I have a question. I am a newly licensed broker in NC and have a lot of potential leads for listings & buyers. I already work for an individual broker/business as a listing/buyer assistant, my boss is signed with one of the “Big Boys” as their broker in charge firm. This being said I have been offered the position as a buyers agent with my company. I was told the standard splits are as follows; out of any buyers agent commission I would have to give 34% off the top to the BIC first and then another 40% to my boss. Now I will add that the Big Boys do not charge any hidden fees and have a cap per year, offer lots of training, support, oversight, technology ect…
    My established boss does not offer a cap but will pay my MLS fees, association fees, advertising fees, marketing & materials as well as refer all buyers to me. I should also mention the listing clause, I would be required to refer all listings to my boss who would give me a 25%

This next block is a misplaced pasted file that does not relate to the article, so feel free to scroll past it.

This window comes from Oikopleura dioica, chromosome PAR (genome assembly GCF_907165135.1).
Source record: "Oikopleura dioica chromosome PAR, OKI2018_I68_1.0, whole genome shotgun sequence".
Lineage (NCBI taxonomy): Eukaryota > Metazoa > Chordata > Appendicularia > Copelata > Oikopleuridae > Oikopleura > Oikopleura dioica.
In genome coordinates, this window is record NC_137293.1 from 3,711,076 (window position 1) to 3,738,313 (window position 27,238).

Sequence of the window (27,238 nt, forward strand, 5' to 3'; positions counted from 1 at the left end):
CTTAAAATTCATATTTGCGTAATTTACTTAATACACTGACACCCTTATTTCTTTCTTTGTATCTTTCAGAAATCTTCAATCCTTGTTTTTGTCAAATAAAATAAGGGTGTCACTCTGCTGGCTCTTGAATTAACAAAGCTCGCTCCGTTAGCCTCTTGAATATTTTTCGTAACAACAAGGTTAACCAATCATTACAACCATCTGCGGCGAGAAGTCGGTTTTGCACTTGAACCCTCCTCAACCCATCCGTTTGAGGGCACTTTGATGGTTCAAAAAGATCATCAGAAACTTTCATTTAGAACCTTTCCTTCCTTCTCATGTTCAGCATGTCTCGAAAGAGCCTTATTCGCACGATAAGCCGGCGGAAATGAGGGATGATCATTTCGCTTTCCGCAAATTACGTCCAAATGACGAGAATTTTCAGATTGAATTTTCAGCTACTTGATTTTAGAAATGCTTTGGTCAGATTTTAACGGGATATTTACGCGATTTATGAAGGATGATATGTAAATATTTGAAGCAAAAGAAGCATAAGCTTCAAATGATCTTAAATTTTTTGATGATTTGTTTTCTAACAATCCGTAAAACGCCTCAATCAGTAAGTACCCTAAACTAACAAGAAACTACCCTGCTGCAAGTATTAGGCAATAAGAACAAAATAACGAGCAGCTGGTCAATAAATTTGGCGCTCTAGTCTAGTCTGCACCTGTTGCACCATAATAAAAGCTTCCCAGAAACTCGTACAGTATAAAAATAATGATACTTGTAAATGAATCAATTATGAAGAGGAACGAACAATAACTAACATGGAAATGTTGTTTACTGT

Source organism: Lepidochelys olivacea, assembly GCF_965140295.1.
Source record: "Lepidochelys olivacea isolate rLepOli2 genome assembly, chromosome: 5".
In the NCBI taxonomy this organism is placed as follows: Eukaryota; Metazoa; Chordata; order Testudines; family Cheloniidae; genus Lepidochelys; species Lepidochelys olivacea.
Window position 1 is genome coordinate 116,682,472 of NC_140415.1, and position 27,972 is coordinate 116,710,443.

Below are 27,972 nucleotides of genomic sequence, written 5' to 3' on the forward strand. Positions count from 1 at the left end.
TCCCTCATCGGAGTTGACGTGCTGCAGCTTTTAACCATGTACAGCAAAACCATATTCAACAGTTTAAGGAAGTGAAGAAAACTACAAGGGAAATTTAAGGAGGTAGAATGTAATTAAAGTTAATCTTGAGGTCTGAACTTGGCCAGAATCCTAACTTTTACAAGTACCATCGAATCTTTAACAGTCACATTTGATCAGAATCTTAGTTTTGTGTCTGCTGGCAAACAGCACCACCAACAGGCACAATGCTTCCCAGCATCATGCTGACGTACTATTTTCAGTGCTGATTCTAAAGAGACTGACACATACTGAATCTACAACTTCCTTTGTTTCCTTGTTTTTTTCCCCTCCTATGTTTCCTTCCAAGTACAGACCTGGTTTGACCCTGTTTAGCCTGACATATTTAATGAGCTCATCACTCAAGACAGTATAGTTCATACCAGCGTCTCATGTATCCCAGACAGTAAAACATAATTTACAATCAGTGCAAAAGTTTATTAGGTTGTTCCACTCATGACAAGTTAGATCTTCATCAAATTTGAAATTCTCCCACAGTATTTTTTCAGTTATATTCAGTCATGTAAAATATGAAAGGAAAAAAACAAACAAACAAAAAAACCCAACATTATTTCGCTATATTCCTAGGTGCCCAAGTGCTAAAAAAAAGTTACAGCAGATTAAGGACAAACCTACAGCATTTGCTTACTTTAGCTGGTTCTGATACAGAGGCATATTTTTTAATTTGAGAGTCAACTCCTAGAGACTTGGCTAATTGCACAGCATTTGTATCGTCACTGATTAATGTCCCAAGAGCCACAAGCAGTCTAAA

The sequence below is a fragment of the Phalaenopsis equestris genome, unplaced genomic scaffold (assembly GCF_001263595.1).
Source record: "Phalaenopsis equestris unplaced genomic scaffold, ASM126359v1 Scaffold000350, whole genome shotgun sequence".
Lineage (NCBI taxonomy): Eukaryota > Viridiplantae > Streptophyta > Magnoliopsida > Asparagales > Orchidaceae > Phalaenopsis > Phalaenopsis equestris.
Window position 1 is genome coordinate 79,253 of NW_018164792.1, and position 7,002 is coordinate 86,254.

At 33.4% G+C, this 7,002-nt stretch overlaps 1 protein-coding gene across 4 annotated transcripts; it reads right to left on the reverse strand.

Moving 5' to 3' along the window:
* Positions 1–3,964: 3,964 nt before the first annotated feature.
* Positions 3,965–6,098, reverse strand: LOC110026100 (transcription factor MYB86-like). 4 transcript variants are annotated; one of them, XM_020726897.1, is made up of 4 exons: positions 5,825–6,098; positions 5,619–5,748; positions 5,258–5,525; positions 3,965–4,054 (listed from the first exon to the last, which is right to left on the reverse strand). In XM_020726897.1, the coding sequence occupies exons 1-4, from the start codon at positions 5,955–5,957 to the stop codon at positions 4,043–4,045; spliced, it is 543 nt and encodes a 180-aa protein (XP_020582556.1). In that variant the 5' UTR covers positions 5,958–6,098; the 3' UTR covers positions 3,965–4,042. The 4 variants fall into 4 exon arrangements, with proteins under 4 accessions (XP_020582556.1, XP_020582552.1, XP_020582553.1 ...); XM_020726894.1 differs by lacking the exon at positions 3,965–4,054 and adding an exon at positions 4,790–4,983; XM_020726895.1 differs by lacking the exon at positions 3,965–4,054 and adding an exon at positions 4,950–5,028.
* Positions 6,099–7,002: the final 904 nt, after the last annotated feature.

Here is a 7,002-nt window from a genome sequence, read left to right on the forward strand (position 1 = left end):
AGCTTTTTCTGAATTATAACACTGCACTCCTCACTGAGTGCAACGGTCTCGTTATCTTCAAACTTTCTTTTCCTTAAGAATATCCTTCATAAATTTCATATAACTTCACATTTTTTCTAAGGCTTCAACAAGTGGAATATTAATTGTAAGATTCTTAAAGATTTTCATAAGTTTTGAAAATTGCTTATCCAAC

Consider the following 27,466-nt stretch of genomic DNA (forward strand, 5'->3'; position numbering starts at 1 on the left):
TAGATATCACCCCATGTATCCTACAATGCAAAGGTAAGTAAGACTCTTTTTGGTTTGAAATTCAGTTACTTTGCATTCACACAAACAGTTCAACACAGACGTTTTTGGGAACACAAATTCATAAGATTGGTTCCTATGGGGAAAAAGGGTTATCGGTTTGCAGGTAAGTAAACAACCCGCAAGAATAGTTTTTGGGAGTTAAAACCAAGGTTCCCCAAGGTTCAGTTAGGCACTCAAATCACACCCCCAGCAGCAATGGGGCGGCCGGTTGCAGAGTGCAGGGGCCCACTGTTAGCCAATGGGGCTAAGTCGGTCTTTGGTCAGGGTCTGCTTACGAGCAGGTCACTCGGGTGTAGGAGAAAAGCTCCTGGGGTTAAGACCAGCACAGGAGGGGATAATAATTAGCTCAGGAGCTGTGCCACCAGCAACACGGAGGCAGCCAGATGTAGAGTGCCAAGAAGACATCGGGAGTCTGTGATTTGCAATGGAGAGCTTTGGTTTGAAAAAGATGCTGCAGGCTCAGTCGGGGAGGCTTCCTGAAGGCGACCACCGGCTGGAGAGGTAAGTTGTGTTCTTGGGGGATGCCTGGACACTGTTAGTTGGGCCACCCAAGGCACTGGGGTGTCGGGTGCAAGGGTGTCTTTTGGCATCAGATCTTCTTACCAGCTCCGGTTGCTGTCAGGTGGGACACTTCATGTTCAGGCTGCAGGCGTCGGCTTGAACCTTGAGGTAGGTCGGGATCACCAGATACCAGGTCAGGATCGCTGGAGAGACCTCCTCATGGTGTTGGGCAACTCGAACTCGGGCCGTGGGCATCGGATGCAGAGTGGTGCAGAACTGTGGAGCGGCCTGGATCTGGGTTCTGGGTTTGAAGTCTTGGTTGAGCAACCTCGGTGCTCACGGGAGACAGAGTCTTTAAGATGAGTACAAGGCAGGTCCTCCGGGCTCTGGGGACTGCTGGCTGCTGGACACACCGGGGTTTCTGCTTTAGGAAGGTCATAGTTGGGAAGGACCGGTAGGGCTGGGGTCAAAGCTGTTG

I know the BIC fees are pretty standard in my area, whether they do % or nickel and dime fees for everything, so my question is about the 60/40 split and the 25/75 split. What is the norm for these….if there is one.

  42. Lukas says:

    I have to disagree with the generalization that discount agents have to provide less value. As a former CPA, I switched to Realtor because of the ridiculous compensation-per-hour, something Realtors have lost sight of, especially in my high-cost area (North Scottsdale, AZ). Not trying to plug my services since I’m only licensed in AZ, but see my “Seller’s FAQ” for a clear explanation of how a discount agent can provide the same service, and earn the same, as “full service agents”:

  43. Amy says:

    Is this site still going? I live in CA and have a very small, mediocre home that is now worth $320K. I in turn own real estate in TX so I get sticker shock now that I’m living here. Why the heck is the 6% commission across the board even though some states are a higher cost of living? I found your blog because, surprise, I have a HUGE issue with paying a realtor $19,200 to sell my current home when houses in this neighborhood have been going like hot cakes and I could likely sell it myself! I can see giving someone $5-6K to sell it, but the price of a new car! WTH?